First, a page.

Paul Gauguin’s brightly colored paintings of the tropics represent a paradise that dis not necessarily exist. A leader of the Synthetist movement in painting in which artists used colors freely to express their personal feelings about a subject, Gauguin represented his life in Tahiti as much more idyllic than it really was.
In 1891, Gauguin abandoned his wife and five children to move to French Polynesia to escape modern life and immerse himself in a primitive culture.
This is a painting of when Gauguin found his new, fourteen-year-old bride, Tehura, lying awake one night terrified that a ghost – the Siprit of the Dead – was watching her. In the painting, the ghost is pictured as an old woman wearing a black shawl at the left.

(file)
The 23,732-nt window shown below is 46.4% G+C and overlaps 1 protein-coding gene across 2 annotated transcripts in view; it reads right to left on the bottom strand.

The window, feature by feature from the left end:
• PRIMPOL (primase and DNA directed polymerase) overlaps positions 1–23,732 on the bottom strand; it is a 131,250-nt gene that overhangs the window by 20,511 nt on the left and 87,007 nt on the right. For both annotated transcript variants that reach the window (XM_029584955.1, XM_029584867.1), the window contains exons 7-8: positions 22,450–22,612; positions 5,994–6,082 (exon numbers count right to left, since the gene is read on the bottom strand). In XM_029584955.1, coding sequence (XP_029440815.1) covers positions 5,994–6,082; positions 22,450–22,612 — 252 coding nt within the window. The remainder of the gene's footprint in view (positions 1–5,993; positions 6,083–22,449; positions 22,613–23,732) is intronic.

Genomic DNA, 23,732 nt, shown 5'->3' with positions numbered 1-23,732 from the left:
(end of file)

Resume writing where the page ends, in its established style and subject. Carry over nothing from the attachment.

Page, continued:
“The Spirit of the Dead” could also refer to the European audience that saw the painting when it was on display in Paris during Gauguin’s first and final visit back to France in 1893. Like fellow Parisian Manet, Gauguin cast the art public in an unflattering role as colonists threatening the beautiful, primitive culture of Tahiti.
Then again, it’s not hard to imagine that the girl was frightened of Gauguin.
Other works of art by Paul Gauguin